In looking up the original story by WCNC about the pastor in North Carolina who allegedly tried to solicit an undercover male police officer for sex, I read, “Graff is charged with crimes against nature…”
Say what? “Crimes against nature?” Could such a thing actually exist in modern books of statutes?
I looked up the statutes for North Carolina. Sure enough:
SUBCHAPTER VII. OFFENSES AGAINST PUBLIC MORALITY AND DECENCY.
Offenses against Public Morality and Decency.
§ 14‑177. Crime against nature.
If any person shall commit the crime against nature, with mankind or beast, he shall be punished as a Class I felon.
You may read the entire Article 26 if you wish. It is a mixture of justified prohibitions rooted in objective law and and entirely non-objective, ambiguous, and even outright silly prohibitions. Statute 14-196(a)(1) offers another outstanding example of this latter category: “It shall be unlawful for any person [t]o use in telephonic communications any words or language of a profane, vulgar, lewd, lascivious or indecent character, nature or connotation.” And I thought Colorado’s statutes were pathetic.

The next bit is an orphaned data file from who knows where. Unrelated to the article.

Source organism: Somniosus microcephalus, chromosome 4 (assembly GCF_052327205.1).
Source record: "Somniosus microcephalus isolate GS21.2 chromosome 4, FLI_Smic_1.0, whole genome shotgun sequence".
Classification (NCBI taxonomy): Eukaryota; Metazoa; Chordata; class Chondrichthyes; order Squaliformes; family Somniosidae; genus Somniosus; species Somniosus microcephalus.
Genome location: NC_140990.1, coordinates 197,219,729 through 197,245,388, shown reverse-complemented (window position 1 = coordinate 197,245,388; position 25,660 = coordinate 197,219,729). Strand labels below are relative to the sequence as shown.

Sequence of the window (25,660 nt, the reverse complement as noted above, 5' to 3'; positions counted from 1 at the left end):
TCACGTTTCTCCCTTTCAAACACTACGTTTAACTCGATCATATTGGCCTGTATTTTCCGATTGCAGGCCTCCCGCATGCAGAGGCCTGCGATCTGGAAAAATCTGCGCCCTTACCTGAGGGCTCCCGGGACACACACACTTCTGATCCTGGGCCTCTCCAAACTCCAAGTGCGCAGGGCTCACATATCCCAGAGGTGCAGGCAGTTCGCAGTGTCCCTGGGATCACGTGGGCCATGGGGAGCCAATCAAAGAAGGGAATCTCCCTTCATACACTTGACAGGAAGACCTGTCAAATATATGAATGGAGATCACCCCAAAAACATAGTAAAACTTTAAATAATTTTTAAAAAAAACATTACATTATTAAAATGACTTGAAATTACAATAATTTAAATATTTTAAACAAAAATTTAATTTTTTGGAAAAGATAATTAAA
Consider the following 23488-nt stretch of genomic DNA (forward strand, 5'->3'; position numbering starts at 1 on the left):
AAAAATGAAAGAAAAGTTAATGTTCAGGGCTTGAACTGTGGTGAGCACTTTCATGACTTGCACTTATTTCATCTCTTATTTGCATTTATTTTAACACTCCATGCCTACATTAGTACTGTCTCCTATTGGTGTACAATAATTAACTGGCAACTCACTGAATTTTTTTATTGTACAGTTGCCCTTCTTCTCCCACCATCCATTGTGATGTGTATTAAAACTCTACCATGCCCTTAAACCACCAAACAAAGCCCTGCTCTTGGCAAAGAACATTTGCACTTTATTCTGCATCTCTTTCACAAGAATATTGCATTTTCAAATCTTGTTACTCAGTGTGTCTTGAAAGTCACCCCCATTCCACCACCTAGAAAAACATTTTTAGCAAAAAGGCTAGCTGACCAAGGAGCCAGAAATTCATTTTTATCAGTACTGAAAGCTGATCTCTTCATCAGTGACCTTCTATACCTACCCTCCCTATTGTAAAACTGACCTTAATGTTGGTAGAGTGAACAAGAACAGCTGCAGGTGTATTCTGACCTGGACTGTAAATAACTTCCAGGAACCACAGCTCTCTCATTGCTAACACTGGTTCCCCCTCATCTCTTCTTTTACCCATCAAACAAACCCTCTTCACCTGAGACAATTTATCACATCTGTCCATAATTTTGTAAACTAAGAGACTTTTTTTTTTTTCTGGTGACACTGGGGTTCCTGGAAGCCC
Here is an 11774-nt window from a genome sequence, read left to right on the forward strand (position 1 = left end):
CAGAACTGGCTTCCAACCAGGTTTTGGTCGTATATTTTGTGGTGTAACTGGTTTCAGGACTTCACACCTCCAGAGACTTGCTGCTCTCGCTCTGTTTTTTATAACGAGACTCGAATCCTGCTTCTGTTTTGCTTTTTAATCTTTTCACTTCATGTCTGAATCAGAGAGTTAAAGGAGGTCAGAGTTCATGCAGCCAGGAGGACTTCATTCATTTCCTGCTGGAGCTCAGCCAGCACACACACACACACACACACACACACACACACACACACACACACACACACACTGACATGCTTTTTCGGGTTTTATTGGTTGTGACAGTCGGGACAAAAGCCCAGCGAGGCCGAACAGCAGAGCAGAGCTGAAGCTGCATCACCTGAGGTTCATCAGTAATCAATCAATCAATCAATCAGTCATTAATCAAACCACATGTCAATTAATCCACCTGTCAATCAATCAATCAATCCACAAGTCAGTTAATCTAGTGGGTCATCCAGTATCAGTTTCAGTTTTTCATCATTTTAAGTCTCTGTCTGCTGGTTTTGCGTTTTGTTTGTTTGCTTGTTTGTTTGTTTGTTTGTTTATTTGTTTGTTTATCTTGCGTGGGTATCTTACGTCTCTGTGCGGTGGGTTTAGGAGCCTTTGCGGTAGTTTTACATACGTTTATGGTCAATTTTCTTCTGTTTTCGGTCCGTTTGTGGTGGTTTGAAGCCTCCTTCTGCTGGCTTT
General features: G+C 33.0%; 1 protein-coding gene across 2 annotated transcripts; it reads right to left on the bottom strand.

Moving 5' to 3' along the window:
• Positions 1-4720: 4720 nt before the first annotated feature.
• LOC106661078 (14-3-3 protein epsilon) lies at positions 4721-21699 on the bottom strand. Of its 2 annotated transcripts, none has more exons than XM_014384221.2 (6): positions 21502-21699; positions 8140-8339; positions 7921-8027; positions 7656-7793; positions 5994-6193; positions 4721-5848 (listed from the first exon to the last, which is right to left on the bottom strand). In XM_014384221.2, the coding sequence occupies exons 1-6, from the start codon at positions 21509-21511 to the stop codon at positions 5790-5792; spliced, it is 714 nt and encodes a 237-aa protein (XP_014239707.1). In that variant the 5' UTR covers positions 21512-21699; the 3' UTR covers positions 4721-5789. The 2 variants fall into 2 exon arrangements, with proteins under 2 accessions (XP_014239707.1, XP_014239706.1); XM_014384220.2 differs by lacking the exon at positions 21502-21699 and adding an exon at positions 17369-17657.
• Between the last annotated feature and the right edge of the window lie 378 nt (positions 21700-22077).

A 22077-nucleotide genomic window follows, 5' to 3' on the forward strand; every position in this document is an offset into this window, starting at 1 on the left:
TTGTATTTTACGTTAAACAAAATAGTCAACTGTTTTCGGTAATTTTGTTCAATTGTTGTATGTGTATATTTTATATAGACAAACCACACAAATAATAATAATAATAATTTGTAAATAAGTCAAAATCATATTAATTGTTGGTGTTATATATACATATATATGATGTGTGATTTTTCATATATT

Incidentally, the entire Article 27 is devoted to prostitution.
There is no such thing as a real “crime against nature.” Apparently the legislators of North Carolina missed this fact, but nature possesses no consciousness, and thus cannot be offended. Of course, “nature” in this context is euphemism for “God,” and the statute is rooted in religious bigotry against homosexuals.